The subject of this post was brought on by something I read this morning on a news article. To quote the article:
By fighting alongside Malian forces, “France is signing a death warrant for French people around the world, opening the gates of hell,” Hamaha said. “This will be a long war…more dangerous than Afghanistan and Iraq.”
I couldn’t help but chuckle at the bold statement. How exactly are you going to back this threat up, Mr. Omar Hamaha, commander of Ansar Dine (an Islamist movement allied with al-Qaeda). So I began thinking about and researching what ground combat would actually look like in Mali, how would it compare to our experiences in Iraq and Afghanistan, and what are French forces on the ground most likely expected to face.
Mali is a large country, almost twice the size of Texas. I’ve attached a comparison map for all of you visual learners out there. The nation is shaped sort of like a butterfly. The Northern wing (or the portion on the right for all of you hopeless humans out there) is Northern Mali (also known as Azawad) – where all the fighting is. Northern Mali in its entirety is located in the Sahara desert. while the Southern portion is more fertile and “green.”
In terms of elevation, Northern Mali consists of rolling hills and high plateaus that range anywhere from 600 to 1600 feet. The highest point is located far to the Northeast near the Algerian border: Adrar des Ifoghas, about 3200 feet, which is more of series of rock formations rather than mountains. This compares little to Afghanistan, in which soldiers are commonly operating in the rugged mountains at elevations easily above 7,000 feet. I’m simply saying there will be no “mountain hideaways” in Northern Mali for Islamists to operate out of.
Mobility in Northern Mali would be of little issue for the majority of military vehicles, foot patrols are very do-able, and helicopters should be able to get anywhere in the region without too much of a problem. There are certain environmental hazards such as severe sandstorms, one of which claimed the life of a U.S. Special Forces soldier a few years ago during training operations with Malian forces.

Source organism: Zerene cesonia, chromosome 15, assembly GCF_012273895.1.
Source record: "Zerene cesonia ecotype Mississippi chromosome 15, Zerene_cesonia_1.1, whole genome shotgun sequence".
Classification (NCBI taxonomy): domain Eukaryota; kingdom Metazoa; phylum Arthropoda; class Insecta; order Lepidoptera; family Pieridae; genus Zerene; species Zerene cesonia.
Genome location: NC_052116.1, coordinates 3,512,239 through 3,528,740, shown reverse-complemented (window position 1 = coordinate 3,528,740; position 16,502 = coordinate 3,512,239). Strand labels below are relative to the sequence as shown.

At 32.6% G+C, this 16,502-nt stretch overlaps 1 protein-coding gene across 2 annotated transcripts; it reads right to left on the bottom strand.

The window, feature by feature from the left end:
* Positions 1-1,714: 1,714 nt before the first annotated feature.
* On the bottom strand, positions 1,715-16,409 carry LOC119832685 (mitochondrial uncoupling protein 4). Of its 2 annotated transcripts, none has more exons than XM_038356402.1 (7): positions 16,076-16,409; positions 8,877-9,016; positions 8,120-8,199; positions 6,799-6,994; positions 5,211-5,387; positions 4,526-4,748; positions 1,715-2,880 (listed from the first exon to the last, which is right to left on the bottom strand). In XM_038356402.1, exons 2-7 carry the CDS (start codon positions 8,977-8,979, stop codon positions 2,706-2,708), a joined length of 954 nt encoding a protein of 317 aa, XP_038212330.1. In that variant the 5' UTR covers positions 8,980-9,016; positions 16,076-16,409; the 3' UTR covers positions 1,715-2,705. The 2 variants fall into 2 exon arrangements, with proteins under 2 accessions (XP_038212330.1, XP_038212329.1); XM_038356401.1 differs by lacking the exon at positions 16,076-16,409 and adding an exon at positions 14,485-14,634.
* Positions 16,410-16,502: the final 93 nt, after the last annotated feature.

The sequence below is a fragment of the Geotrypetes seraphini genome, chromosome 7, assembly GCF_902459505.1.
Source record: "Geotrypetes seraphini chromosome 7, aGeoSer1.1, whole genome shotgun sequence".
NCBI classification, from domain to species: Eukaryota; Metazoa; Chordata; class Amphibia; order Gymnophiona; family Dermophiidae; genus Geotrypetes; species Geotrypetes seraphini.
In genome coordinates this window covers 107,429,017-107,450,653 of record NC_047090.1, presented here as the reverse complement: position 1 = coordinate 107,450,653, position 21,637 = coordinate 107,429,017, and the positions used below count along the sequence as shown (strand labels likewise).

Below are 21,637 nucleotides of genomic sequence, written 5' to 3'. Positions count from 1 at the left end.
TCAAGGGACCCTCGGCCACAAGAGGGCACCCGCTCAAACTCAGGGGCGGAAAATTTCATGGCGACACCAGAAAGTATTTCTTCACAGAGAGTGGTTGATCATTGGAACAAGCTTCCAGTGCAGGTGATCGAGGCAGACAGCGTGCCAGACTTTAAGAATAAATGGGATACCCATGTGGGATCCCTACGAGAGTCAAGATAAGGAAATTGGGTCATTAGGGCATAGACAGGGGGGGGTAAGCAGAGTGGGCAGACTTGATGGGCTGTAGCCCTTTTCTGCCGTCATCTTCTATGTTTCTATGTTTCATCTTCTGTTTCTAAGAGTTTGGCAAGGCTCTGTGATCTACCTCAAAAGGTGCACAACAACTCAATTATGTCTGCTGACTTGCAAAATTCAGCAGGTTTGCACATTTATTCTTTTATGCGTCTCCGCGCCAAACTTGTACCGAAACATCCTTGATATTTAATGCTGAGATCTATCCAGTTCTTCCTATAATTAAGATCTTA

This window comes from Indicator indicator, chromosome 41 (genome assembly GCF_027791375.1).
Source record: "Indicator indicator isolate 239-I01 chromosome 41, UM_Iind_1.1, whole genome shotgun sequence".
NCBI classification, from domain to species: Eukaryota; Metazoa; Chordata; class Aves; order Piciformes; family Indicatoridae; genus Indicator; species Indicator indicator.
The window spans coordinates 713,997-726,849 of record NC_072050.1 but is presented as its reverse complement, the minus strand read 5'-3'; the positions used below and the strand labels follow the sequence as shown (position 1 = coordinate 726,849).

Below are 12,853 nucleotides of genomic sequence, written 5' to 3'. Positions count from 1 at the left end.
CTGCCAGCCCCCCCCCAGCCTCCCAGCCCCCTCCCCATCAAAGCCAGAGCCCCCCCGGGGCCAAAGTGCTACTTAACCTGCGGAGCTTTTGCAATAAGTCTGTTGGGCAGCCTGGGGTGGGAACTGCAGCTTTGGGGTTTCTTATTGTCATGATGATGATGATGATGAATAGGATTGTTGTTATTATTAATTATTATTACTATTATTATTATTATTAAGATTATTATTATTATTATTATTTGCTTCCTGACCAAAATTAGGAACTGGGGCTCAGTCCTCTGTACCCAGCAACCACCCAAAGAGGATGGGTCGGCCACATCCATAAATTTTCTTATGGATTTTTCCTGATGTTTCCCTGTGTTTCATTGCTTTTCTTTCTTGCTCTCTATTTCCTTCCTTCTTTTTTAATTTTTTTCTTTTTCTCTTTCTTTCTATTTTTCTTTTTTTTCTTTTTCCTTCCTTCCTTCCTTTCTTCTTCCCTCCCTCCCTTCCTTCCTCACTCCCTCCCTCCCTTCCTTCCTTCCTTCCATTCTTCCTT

Mali has a population of roughly 14.5 million people – 90% of which lives in the South. Roughly 1.3 million people live in the North, spread throughout the large deserts in small communes or living the nomadic lifestyle. The two biggest cities in Northern Mali are Timbuktu (30,000 people) and Gao (50,000 people) – both controlled by the Islamists.
Let’s compare the populations of the areas throughout Iraq (total 31 million) and Afghanistan (total 35 million) that were typical hotbed of insurgent activity:
- Baghdad – 7 million +
- Mosul, Iraq – 1.8 million
- Kirkuk, Iraq – 850,000
- Fallujah, Iraq – 330,000
- Helmand Province, Afgh – 1.4 million
- Kabul, Afghanistan – 3.2 million
- Kandahar, Afghanistan – 500,000
The huge populations of Afghanistan and especially Iraq made counter-insurgency incredibly difficult.
In Mali, there just isn’t the same ability for Islamists to blend in with local populations. Many of the different Islamist groups operate out of training camps and small bases spread throughout the region. It doesn’t seem as if they operate out of their mother’s basements in secret.
It’s not a national secret that nabbing terrorists and insurgents is done through telecommunications. The communications infrastructure in Mali is sub-par, and in Northern Mali it is virtually nonexistent. Roughly 900,000 cellular lines exist in the nation and maybe another 100,000 landlines. Roughly 30% of Iraq’s population has a cell phone and almost 50% of Afghanistan’s population use mobile phones.
In Mali it’s about 6% of the total population, the majority of these cell phone users would most likely live in the Southern half of the country. The lack of a telecommunications infrastructure would make signals intelligence (SIGINT) very difficult for our intelligence agencies and special operations units.